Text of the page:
The Cost of a Hobby: Why Let’s Players Are Using Patreon

As more and more LPers resort to using Patreon, arguments over whether they should do so or not continue to crop up.

For a long time, people have debated whether doing LPs should just be considered a hobby, or if people should make money off of it. The argument against making money off of LP videos was that LPers were simply using footage of games other people had made, rather than creating original content. But is that really true? Many LPs go above and beyond just showing footage of the game, and modern LPs are often more about the LPer than the game. In addition, many developers have expressed an interest in LPers covering their game, as it tends to raise awareness of the game.

Even so, there are people who feel that LPers aren’t true creators, and feel they shouldn’t monetize videos or use services like Patreon. An argument I often hear suggests that Patreon is intended for artists, writers, and people creating original content, not people talking over a video game. I’ve also heard people argue that making LP videos isn’t a real job, as it does not require much work. However, this argument tends to ignore the time and money investment involved in making an LP. Let’s quickly break it down.

First, we’ll consider the basic costs. In order to even play a modern AAA game, you either need a next-gen console, or a PC powerful enough to run modern games. So that’s already setting you back anywhere from 300-400 dollars, possibly more. Not to mention the cost of buying a game at 60 dollars a pop. So let’s just say a PS4 and one AAA game is about 460 dollars.

In addition to that, there’s the cost of hardware for capturing and editing video. If you’re capturing from a console, you’re going to need a capture kit. Capture kits often cost upwards of a hundred dollars, so that puts the cost up to at least 560 dollars. Then you need a computer powerful enough to edit video, along with video editing software and enough hard drive space (or external hard drives) to capture all your HD video. So to make an LP of a recent console game, you’d be looking at spending close to 1000 dollars or more.

Aside from the hardware cost, there’s also a significant time investment involved. Making an LP is an involved process that can take anywhere from an hour per episode to several days, depending on how much editing you do. Beyond the initial time of capturing footage (and playing a section multiple times if you only plan to use the best take), an LPer may also need to spend hours editing a video, recording commentary (and getting audio track from other people if there are multiple commentators), and then syncing up the audio and the video, before exporting the finished video and uploading it to youtube. All for one video.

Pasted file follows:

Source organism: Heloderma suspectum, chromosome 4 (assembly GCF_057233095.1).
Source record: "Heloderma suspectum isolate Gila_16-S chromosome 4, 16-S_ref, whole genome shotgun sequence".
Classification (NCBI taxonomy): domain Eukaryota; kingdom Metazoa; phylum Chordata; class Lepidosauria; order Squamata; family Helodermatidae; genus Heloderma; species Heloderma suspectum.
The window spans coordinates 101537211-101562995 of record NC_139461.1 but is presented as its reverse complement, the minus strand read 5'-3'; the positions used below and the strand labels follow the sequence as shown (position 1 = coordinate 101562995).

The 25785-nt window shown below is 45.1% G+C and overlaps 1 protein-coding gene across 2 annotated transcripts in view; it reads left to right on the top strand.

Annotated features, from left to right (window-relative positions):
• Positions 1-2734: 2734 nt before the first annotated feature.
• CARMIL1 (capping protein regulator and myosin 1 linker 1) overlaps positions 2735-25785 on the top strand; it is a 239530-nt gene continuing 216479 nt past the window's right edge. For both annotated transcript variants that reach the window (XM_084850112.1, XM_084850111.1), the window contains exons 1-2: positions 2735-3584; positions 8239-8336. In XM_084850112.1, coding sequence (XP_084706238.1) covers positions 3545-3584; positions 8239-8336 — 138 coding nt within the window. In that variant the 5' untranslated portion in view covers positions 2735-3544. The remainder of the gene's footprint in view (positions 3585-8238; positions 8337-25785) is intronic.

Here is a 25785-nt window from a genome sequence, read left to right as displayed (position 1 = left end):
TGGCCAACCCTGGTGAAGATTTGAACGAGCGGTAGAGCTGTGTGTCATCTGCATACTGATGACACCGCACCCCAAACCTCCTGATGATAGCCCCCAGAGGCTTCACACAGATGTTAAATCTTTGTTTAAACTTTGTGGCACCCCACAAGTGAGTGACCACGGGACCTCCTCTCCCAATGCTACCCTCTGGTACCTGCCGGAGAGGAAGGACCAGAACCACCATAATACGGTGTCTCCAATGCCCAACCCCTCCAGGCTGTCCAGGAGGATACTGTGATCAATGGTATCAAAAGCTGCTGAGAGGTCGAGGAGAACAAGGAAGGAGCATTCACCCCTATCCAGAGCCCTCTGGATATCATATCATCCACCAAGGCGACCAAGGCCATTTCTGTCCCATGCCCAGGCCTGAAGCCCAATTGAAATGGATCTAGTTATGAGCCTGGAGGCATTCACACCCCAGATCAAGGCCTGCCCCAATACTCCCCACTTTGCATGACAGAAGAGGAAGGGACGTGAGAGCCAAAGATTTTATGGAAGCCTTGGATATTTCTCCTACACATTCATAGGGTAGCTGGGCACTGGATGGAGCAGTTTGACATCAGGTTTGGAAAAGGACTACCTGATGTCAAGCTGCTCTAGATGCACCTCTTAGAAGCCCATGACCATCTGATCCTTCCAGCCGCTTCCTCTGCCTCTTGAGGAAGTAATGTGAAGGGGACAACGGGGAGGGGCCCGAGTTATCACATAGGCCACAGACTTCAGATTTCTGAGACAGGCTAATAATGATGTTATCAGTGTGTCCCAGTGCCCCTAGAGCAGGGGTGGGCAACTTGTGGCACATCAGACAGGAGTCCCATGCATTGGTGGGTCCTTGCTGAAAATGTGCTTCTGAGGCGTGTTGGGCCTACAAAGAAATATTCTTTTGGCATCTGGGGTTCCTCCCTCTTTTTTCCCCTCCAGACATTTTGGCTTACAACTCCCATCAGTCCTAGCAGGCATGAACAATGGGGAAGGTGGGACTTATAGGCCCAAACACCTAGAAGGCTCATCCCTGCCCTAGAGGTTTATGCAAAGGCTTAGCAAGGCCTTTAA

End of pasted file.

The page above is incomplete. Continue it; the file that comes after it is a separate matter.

If one were to consider making any significant amount of money off of an LP, they’d either need to upload a video daily to get enough views, or have some other means of making money while making videos. This is where Patreon comes in. For LPers who do not upload videos daily, Patreon offers them a way to make money that does not rely on views and ad hits. With Patreon, LPers can spend time making videos and are rewarded for their effort, in the form of fans donating to their Patreon.

Patreon is also a far more reliable way to make money than advertising on your videos, because you don’t have to worry about a copyright strike suddenly stopping you from monetizing a video. If youtube’s automatic copyright detection system detects that you have copyrighted content in your video, it will give you a copyright strike. If you have multiple strikes, you may have monetization on your videos suspended. Since youtube’s copyright detection system is rather spotty and also doesn’t really do a good job of letting you know what you need to change, it can be easy to accidentally find yourself in a situation where you’ve lost the ability to make any money off your videos. Patreon has nothing like that, so as long as you have fans willing to give you money, you can make videos carefree.

But what about the other argument? The argument that Patreon is intended for creators, like writers and artists, and not people making youtube videos of games? Are they misusing a service intended for others, and in doing so are they drawing attention away from other creators?

As a writer who is currently using Patreon to help make ends meet, I don’t see me and my blog as being any more deserving of a Patreon than somebody who makes LPs. To me, writing opinion pieces about games and commentating over video game footage are incredibly similar. They are both a form of commentary on games and the industry, just that one is written and the other is spoken over a video. When I hear people say “LPers shouldn’t use patreon” I take that to mean I shouldn’t either. Even if that wasn’t the intended message, it’s still how I interpret it.

LPs have become far more than just a hobby. For many, making LPs is a full-time job which they use to support themselves and, in some cases, their families. . Patreon helps them do this, just as it helps other types of creators. LPers are no less deserving of a Patreon than anybody else.

If you like this article and wish to see more like it, consider donating to my Patreon at and sharing this blog with your friends.


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